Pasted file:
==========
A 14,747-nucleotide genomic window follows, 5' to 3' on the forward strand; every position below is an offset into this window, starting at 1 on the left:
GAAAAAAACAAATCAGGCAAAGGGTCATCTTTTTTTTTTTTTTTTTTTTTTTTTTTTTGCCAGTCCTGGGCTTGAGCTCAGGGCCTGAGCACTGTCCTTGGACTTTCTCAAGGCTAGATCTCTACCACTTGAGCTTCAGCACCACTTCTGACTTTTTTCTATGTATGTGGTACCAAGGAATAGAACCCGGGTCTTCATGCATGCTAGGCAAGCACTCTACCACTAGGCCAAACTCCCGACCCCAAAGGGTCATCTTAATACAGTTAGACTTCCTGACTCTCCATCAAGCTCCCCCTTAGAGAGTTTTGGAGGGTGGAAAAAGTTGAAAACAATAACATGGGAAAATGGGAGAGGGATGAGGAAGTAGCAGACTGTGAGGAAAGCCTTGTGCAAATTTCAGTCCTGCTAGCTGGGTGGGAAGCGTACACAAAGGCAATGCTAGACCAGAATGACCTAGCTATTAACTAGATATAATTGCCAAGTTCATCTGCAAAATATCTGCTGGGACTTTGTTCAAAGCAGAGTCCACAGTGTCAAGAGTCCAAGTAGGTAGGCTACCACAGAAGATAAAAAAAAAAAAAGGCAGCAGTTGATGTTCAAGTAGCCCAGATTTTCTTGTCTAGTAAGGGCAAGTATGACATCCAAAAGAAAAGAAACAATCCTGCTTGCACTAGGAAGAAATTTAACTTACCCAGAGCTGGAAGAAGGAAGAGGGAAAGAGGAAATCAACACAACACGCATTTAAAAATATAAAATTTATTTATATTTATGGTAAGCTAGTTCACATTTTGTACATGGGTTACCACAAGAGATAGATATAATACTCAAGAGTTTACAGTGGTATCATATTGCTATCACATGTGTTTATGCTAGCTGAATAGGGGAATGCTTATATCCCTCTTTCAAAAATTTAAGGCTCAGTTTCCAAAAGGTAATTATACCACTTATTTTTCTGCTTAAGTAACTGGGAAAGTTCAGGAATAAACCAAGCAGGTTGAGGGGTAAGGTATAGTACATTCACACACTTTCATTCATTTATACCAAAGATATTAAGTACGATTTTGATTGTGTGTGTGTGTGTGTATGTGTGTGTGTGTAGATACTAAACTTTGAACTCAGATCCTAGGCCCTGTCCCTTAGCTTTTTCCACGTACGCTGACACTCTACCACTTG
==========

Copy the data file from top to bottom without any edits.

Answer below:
A 14,747-nucleotide genomic window follows, 5' to 3' on the forward strand; every position below is an offset into this window, starting at 1 on the left:
GAAAAAAACAAATCAGGCAAAGGGTCATCTTTTTTTTTTTTTTTTTTTTTTTTTTTTTGCCAGTCCTGGGCTTGAGCTCAGGGCCTGAGCACTGTCCTTGGACTTTCTCAAGGCTAGATCTCTACCACTTGAGCTTCAGCACCACTTCTGACTTTTTTCTATGTATGTGGTACCAAGGAATAGAACCCGGGTCTTCATGCATGCTAGGCAAGCACTCTACCACTAGGCCAAACTCCCGACCCCAAAGGGTCATCTTAATACAGTTAGACTTCCTGACTCTCCATCAAGCTCCCCCTTAGAGAGTTTTGGAGGGTGGAAAAAGTTGAAAACAATAACATGGGAAAATGGGAGAGGGATGAGGAAGTAGCAGACTGTGAGGAAAGCCTTGTGCAAATTTCAGTCCTGCTAGCTGGGTGGGAAGCGTACACAAAGGCAATGCTAGACCAGAATGACCTAGCTATTAACTAGATATAATTGCCAAGTTCATCTGCAAAATATCTGCTGGGACTTTGTTCAAAGCAGAGTCCACAGTGTCAAGAGTCCAAGTAGGTAGGCTACCACAGAAGATAAAAAAAAAAAAAGGCAGCAGTTGATGTTCAAGTAGCCCAGATTTTCTTGTCTAGTAAGGGCAAGTATGACATCCAAAAGAAAAGAAACAATCCTGCTTGCACTAGGAAGAAATTTAACTTACCCAGAGCTGGAAGAAGGAAGAGGGAAAGAGGAAATCAACACAACACGCATTTAAAAATATAAAATTTATTTATATTTATGGTAAGCTAGTTCACATTTTGTACATGGGTTACCACAAGAGATAGATATAATACTCAAGAGTTTACAGTGGTATCATATTGCTATCACATGTGTTTATGCTAGCTGAATAGGGGAATGCTTATATCCCTCTTTCAAAAATTTAAGGCTCAGTTTCCAAAAGGTAATTATACCACTTATTTTTCTGCTTAAGTAACTGGGAAAGTTCAGGAATAAACCAAGCAGGTTGAGGGGTAAGGTATAGTACATTCACACACTTTCATTCATTTATACCAAAGATATTAAGTACGATTTTGATTGTGTGTGTGTGTGTGTATGTGTGTGTGTGTAGATACTAAACTTTGAACTCAGATCCTAGGCCCTGTCCCTTAGCTTTTTCCACGTACGCTGACACTCTACCACTTG